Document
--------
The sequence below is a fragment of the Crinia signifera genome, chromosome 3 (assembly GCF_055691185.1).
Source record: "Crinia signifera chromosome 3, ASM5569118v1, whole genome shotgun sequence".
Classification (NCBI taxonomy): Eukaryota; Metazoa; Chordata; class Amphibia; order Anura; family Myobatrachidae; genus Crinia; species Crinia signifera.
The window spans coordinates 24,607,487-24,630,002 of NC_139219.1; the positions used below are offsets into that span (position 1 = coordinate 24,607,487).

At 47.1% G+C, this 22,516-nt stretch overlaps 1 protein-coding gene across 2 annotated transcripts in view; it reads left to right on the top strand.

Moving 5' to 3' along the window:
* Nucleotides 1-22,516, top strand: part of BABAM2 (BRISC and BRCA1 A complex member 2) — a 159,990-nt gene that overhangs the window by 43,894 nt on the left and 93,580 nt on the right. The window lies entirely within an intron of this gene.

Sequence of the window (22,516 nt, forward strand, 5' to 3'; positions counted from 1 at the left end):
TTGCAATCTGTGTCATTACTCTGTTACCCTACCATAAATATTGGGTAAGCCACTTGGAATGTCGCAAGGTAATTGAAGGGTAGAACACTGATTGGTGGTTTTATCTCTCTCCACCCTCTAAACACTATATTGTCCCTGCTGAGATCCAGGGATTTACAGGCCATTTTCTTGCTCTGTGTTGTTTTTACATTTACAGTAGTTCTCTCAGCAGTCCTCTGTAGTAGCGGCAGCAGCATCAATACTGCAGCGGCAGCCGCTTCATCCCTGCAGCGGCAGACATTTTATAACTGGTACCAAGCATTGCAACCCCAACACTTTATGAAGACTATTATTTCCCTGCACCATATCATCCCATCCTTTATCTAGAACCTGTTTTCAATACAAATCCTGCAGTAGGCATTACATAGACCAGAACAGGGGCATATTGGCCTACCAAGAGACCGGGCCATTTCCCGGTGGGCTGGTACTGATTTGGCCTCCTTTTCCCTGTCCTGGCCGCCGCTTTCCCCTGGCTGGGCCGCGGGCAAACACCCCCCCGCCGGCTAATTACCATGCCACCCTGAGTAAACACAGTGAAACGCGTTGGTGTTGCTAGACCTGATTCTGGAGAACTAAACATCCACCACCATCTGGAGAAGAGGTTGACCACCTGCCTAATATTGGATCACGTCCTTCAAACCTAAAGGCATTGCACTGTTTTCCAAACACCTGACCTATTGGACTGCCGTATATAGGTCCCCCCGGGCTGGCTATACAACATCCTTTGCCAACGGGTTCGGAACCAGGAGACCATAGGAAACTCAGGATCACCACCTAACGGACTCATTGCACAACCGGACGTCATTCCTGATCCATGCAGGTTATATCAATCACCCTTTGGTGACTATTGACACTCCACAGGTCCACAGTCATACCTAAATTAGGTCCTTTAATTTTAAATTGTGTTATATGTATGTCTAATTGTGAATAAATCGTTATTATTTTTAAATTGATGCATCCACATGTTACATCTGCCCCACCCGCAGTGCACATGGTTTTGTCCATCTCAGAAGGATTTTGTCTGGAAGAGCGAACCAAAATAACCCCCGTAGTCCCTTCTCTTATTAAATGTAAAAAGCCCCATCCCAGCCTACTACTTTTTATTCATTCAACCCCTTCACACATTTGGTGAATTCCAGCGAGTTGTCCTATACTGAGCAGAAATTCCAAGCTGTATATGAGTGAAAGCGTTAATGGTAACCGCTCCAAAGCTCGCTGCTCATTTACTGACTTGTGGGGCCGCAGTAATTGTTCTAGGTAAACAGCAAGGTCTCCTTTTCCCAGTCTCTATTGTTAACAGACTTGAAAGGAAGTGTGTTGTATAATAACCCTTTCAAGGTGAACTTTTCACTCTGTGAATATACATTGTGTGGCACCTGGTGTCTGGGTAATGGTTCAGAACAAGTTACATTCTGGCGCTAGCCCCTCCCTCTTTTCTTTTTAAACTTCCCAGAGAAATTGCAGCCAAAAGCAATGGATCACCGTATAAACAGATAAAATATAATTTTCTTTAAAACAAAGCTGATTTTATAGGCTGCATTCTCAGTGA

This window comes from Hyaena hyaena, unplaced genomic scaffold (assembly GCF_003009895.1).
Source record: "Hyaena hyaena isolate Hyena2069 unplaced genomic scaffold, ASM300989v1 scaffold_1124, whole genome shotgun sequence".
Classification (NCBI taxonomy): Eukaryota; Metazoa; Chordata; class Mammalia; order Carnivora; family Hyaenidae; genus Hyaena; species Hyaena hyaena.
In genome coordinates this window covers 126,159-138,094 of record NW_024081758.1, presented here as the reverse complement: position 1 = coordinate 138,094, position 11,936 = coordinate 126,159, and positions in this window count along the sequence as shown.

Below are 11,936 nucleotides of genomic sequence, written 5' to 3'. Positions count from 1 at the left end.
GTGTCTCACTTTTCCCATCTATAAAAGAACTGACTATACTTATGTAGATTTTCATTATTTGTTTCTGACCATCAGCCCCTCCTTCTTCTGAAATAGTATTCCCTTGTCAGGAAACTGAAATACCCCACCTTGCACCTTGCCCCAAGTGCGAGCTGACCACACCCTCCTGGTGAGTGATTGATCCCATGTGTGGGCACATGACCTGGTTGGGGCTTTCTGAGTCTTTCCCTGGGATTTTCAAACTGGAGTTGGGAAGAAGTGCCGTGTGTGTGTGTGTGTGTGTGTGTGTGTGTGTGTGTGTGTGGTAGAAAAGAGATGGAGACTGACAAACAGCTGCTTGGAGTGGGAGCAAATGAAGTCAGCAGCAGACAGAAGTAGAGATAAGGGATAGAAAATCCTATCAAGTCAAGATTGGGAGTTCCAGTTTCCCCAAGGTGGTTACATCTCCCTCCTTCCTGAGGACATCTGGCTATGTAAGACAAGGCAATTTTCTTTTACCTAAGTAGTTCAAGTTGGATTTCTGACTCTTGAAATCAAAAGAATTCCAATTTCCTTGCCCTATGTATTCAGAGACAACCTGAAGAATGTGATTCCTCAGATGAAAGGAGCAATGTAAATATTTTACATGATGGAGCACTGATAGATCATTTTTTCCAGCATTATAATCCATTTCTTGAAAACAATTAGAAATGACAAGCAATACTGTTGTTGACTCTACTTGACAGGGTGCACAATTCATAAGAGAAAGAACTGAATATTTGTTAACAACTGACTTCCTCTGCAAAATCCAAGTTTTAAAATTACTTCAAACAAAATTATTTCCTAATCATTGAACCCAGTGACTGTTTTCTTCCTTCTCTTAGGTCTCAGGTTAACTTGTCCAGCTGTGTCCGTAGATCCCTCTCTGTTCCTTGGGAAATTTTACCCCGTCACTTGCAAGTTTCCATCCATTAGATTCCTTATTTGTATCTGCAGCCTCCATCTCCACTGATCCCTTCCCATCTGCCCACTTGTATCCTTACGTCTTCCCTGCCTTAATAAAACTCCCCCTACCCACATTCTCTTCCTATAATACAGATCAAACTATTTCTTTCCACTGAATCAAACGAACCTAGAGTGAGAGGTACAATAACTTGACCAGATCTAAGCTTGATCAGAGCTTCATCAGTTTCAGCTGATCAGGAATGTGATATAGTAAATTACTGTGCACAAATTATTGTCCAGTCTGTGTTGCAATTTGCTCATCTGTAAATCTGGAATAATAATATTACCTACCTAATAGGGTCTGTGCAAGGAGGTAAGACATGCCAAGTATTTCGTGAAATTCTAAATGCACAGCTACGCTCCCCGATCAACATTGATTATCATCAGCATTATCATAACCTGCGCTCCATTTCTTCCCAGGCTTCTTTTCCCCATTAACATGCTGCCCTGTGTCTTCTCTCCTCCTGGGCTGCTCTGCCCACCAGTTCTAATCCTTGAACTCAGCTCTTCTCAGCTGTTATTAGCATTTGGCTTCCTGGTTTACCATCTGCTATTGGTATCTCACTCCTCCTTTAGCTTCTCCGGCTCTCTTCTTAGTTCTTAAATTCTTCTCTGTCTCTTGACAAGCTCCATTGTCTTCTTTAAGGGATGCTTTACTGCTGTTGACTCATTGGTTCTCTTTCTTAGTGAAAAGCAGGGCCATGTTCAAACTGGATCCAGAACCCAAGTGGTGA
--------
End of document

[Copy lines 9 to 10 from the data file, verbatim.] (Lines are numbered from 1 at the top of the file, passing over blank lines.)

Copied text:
TTGCAATCTGTGTCATTACTCTGTTACCCTACCATAAATATTGGGTAAGCCACTTGGAATGTCGCAAGGTAATTGAAGGGTAGAACACTGATTGGTGGTTTTATCTCTCTCCACCCTCTAAACACTATATTGTCCCTGCTGAGATCCAGGGATTTACAGGCCATTTTCTTGCTCTGTGTTGTTTTTACATTTACAGTAGTTCTCTCAGCAGTCCTCTGTAGTAGCGGCAGCAGCATCAATACTGCAGCGGCAGCCGCTTCATCCCTGCAGCGGCAGACATTTTATAACTGGTACCAAGCATTGCAACCCCAACACTTTATGAAGACTATTATTTCCCTGCACCATATCATCCCATCCTTTATCTAGAACCTGTTTTCAATACAAATCCTGCAGTAGGCATTACATAGACCAGAACAGGGGCATATTGGCCTACCAAGAGACCGGGCCATTTCCCGGTGGGCTGGTACTGATTTGGCCTCCTTTTCCCTGTCCTGGCCGCCGCTTTCCCCTGGCTGGGCCGCGGGCAAACACCCCCCCGCCGGCTAATTACCATGCCACCCTGAGTAAACACAGTGAAACGCGTTGGTGTTGCTAGACCTGATTCTGGAGAACTAAACATCCACCACCATCTGGAGAAGAGGTTGACCACCTGCCTAATATTGGATCACGTCCTTCAAACCTAAAGGCATTGCACTGTTTTCCAAACACCTGACCTATTGGACTGCCGTATATAGGTCCCCCCGGGCTGGCTATACAACATCCTTTGCCAACGGGTTCGGAACCAGGAGACCATAGGAAACTCAGGATCACCACCTAACGGACTCATTGCACAACCGGACGTCATTCCTGATCCATGCAGGTTATATCAATCACCCTTTGGTGACTATTGACACTCCACAGGTCCACAGTCATACCTAAATTAGGTCCTTTAATTTTAAATTGTGTTATATGTATGTCTAATTGTGAATAAATCGTTATTATTTTTAAATTGATGCATCCACATGTTACATCTGCCCCACCCGCAGTGCACATGGTTTTGTCCATCTCAGAAGGATTTTGTCTGGAAGAGCGAACCAAAATAACCCCCGTAGTCCCTTCTCTTATTAAATGTAAAAAGCCCCATCCCAGCCTACTACTTTTTATTCATTCAACCCCTTCACACATTTGGTGAATTCCAGCGAGTTGTCCTATACTGAGCAGAAATTCCAAGCTGTATATGAGTGAAAGCGTTAATGGTAACCGCTCCAAAGCTCGCTGCTCATTTACTGACTTGTGGGGCCGCAGTAATTGTTCTAGGTAAACAGCAAGGTCTCCTTTTCCCAGTCTCTATTGTTAACAGACTTGAAAGGAAGTGTGTTGTATAATAACCCTTTCAAGGTGAACTTTTCACTCTGTGAATATACATTGTGTGGCACCTGGTGTCTGGGTAATGGTTCAGAACAAGTTACATTCTGGCGCTAGCCCCTCCCTCTTTTCTTTTTAAACTTCCCAGAGAAATTGCAGCCAAAAGCAATGGATCACCGTATAAACAGATAAAATATAATTTTCTTTAAAACAAAGCTGATTTTATAGGCTGCATTCTCAGTGA

This window comes from Hyaena hyaena, unplaced genomic scaffold (assembly GCF_003009895.1).